They Got $30 Million for WHAT?

by Tim Sloane 0

This fun article by Josh Constine in Techcrunch discussesthe new wrinkle in Clinkle: the Treats Debit Card that gamifies a prepaid cardwith a lottery concept:

“Notsince Color has a startup been as widely laughed at as the troubled Stanfordpayments startup Clinkle. So it’s little surprise that the company has changedthe name of its app to “Treats”, as well as its direction. After seeing thecompany’s site had rebranded, I spoke with 23-year old CEO Lucas Duplan to findout how Treats will work.

Theprivate beta product now centers on you paying for things with a Treats debitcard to earn “Treats” — essentially lottery tickets you send to friends thatpay for the entirety of their next purchase if they “win”.

If you thought a lottery would be simple, you simply don’tknow Clinkle:

“Back in September, the stealthystartup accidentally launched by putting up its website complete with detailson how Clinkle worked. After 17 months of getting chided for raising $30million only to be called vaporware and see its execs jump ship, at least weknew Clinkle existed, even if many thought it was a dumb idea.

The company’s own director ofdesign Rob Ryan admitted on Product Hunt that “Sure, it’s Venmo”, but with theability to earn and send Treats. Copying a five-year old “pay back yourfriends” startup with traction and the backing of PayPal probably wasn’t goingto work. So now Clinkle is doubling down on the more quirky functionality thatwas popular in its beta.

How Treats Works

Vague descriptions of Clinkle haveproliferated, but Duplan gave me the specifics on how his new app Treats willactually function:

1. Yousign up for Treats, order its debit card, and add money to it.

2. Youswipe your Treats card to make purchases like normal, with no extra fee, thoughthere are charges for ATM use, etc.

3. Afterevery seventh purchase you earn a Treat.

4. Youtake a photo to create a virtual gift card, and send the Treat to a friend. Youcan’t redeem it yourself.

5. Yourfriend is notified they have a Treat waiting to be unlocked.

6. Otherfriends can see the locked Treat and its photo, and can “Boost” aka Like theTreat to increase the chance it will be a winner.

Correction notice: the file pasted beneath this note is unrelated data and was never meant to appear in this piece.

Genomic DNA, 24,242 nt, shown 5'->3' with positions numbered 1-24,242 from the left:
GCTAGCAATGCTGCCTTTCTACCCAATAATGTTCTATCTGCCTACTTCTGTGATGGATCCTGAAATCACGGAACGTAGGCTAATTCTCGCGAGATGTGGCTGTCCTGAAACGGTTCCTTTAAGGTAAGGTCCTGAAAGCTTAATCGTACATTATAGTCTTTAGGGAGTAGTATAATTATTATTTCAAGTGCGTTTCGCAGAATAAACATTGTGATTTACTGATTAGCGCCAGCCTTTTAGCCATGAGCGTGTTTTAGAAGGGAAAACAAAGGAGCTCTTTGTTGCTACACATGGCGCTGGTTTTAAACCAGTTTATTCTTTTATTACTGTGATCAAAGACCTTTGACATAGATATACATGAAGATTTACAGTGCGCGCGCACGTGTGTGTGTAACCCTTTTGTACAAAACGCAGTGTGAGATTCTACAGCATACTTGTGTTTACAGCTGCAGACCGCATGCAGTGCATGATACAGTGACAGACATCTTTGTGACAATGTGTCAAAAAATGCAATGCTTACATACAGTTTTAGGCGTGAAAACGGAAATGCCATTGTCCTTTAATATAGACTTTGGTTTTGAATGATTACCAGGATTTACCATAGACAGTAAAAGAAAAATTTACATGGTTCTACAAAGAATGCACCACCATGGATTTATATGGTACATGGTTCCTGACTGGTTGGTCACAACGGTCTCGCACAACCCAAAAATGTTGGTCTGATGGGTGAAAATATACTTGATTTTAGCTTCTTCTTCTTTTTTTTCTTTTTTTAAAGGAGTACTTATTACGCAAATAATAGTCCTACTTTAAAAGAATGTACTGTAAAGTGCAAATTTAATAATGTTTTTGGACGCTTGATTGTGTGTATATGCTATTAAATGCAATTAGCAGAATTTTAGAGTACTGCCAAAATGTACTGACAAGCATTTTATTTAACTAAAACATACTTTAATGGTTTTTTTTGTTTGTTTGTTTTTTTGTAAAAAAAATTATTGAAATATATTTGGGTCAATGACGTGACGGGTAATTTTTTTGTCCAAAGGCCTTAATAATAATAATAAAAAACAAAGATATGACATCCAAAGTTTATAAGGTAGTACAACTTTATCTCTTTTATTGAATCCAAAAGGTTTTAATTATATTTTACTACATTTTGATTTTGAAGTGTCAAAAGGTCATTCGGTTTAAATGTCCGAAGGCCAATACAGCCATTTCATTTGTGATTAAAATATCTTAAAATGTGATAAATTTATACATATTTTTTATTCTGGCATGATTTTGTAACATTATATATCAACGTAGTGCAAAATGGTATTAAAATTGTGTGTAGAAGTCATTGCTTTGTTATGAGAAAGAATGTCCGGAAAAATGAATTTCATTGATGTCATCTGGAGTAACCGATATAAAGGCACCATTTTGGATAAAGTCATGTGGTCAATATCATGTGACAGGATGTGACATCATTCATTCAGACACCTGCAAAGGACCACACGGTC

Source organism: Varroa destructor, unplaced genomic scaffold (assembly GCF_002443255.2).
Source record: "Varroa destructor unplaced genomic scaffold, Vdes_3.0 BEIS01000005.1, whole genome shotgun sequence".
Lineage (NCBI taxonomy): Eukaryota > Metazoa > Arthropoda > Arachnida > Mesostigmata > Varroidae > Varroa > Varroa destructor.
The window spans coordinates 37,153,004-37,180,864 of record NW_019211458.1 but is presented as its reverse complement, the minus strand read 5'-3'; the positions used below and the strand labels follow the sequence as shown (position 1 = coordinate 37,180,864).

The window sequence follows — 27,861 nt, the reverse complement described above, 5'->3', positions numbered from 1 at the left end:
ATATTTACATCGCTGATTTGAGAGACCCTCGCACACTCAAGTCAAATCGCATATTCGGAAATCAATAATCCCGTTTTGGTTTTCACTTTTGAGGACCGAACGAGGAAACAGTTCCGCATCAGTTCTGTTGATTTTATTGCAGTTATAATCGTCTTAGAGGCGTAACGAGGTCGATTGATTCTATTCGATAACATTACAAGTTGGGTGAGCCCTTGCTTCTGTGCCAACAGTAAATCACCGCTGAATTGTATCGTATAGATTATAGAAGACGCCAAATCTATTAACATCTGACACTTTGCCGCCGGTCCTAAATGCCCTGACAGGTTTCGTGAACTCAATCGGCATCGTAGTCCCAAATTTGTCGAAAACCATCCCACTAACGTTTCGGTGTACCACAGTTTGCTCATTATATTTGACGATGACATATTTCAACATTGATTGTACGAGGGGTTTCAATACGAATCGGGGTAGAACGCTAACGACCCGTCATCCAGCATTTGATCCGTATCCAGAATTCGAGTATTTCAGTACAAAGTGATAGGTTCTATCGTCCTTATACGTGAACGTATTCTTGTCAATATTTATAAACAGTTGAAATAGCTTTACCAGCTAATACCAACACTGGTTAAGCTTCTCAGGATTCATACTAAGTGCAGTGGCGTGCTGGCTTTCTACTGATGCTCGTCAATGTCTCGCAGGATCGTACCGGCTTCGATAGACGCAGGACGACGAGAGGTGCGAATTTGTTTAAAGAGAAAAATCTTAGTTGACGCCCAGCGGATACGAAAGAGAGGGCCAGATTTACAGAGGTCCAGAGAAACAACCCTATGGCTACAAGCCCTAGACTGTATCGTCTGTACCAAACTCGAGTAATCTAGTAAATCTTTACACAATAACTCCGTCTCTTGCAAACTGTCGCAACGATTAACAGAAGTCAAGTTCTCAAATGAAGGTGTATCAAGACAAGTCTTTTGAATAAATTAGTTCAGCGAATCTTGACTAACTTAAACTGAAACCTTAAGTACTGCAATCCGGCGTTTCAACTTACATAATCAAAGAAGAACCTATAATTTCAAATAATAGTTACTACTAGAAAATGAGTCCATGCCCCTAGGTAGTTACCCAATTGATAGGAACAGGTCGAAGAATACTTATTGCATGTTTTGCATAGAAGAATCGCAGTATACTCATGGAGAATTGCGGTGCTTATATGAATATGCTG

7. Thefriend who received the Treat swipes their Treats card to make a purchase,unlocking the Treat.

8. Ifthe Treat is a winner, they immediately get refunded the entire price of thepurchase they just made.

9. Whetheror not they win, they then see the photo gift card you sent them.”

The article also highlights the optimistic nature of theClinkle CEO:

“Yes,that’s a pretty complicated sequence with plenty of points of failure. Beforeyou get any real value out of Treats, a friend has to make seven purchases,choose you to get the Treat, you have to buy something with Treats, and youhave to get lucky and win.

Buthey, at least it’s not just a Venmo clone. Treats will work with Apple Pay andother mobile payment systems, rather than against them. Eventually, Treats hopesmobile wallets will go mainstream and it can start simply issuing debit cardsdigitally. It’s starting with a physical card the way Netflix started with DVDs— because they’re more widely usable for the time being”

I don’t think I can improve on the conclusion Josh wrote,although I might suggest that even Josh is an optimist:

“Treats’only shot at traction will be its wiley gambling aspect. Variable rewards areknown to stimulate addiction, and the app is bonafide social slot machine.Treats will have to rely on the lure of hitting the jackpot to keep peopleswiping. But maybe, just maybe, if the stories of big winners turn viral,Treats can clear Clinkle’s name.”

Overview by Tim Sloane, VP, Payments Innovation for Mercator Advisory Group

Read full story at Tech Crunch

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